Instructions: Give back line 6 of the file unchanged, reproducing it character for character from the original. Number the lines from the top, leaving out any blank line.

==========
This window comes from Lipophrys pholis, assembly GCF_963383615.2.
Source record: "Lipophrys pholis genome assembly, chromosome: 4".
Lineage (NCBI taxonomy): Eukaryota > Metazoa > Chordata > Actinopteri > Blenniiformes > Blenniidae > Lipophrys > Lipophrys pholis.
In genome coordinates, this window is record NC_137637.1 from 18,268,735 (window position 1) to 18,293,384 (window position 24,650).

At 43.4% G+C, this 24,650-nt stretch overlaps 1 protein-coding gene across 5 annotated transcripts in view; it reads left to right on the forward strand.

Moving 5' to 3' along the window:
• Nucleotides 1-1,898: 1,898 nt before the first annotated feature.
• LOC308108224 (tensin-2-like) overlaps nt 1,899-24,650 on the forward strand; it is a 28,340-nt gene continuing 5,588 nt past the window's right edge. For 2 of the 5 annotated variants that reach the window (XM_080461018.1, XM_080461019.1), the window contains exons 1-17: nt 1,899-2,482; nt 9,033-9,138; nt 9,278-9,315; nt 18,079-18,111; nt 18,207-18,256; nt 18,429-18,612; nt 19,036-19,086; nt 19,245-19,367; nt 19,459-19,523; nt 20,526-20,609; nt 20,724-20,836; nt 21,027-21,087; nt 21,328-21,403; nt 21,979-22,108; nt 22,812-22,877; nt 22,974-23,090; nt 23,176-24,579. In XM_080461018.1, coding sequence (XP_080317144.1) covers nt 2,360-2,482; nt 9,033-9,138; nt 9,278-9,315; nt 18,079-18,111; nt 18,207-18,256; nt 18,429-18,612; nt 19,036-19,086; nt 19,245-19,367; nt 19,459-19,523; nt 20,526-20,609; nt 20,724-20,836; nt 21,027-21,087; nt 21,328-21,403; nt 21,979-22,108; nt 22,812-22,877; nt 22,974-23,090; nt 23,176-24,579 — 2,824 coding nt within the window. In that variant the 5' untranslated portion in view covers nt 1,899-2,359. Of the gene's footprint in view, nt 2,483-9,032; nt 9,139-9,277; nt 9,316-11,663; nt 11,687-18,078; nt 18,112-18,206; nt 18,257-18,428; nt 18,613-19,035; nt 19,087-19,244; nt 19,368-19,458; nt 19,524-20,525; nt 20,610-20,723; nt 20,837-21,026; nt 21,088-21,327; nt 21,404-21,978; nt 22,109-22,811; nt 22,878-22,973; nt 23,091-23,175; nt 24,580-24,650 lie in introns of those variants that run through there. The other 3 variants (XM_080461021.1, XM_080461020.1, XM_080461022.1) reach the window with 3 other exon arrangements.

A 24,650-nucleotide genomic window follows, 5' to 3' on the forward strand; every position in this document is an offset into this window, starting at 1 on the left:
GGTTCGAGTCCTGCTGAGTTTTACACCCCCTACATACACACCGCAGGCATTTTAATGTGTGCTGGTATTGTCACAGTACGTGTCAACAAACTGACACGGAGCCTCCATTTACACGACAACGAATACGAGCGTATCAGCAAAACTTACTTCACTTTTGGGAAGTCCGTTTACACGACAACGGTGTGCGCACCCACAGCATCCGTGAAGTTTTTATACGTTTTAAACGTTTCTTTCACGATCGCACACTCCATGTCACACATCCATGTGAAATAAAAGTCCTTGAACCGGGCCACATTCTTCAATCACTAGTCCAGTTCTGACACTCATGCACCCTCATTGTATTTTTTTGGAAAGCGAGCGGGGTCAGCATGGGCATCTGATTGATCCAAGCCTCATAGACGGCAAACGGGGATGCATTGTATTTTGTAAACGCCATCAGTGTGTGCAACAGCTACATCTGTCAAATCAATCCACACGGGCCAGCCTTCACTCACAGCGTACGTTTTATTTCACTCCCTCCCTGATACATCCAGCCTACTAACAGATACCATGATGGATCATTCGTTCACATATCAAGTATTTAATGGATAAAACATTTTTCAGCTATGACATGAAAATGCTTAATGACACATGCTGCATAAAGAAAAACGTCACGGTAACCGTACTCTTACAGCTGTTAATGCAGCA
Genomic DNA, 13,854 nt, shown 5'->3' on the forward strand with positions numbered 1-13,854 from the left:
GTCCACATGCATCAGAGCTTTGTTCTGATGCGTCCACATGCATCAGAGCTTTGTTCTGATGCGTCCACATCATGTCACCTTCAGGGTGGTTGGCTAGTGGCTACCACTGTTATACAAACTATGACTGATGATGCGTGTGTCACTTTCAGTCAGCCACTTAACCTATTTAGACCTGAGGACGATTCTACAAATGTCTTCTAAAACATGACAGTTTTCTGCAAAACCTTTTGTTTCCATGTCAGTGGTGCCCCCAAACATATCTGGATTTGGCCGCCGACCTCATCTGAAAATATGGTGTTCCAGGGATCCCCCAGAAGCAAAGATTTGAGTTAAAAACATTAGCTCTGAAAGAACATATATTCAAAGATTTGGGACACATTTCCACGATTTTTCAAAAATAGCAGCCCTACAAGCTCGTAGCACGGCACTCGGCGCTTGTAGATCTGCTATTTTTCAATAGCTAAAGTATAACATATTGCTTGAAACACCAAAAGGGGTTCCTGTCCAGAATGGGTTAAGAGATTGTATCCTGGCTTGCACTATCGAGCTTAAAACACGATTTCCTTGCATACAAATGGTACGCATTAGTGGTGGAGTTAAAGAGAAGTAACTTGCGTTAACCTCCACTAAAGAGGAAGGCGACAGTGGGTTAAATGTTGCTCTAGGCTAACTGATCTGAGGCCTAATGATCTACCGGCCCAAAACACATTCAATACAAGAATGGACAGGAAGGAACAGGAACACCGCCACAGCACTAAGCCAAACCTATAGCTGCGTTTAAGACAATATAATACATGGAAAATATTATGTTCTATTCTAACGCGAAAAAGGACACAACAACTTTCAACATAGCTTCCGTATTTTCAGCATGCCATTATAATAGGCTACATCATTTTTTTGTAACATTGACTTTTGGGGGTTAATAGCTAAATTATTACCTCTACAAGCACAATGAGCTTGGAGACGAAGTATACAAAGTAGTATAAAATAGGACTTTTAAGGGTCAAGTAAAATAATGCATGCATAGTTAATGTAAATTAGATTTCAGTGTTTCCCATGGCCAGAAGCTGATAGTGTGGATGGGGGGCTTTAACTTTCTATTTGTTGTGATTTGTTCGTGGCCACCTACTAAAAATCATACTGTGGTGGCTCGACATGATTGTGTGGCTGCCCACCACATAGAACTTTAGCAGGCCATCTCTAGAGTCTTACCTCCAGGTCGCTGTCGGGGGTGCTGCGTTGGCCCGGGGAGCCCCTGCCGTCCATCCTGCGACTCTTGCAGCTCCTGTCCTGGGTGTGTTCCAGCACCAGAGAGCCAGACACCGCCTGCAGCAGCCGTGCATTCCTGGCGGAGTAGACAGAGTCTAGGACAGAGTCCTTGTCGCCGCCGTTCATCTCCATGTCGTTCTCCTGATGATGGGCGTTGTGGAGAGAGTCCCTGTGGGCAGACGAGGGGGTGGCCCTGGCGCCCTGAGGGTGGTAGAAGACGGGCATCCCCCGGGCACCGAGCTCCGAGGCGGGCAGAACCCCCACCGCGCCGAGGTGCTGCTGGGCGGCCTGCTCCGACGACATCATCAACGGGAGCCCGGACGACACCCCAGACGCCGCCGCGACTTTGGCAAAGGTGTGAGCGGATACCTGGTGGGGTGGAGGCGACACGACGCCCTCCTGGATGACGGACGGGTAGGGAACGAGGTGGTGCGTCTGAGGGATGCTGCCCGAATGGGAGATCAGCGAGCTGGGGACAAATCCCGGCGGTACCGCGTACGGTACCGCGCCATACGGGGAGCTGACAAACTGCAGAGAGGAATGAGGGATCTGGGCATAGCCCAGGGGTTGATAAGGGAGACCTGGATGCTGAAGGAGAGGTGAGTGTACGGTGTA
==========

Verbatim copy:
Moving 5' to 3' along the window: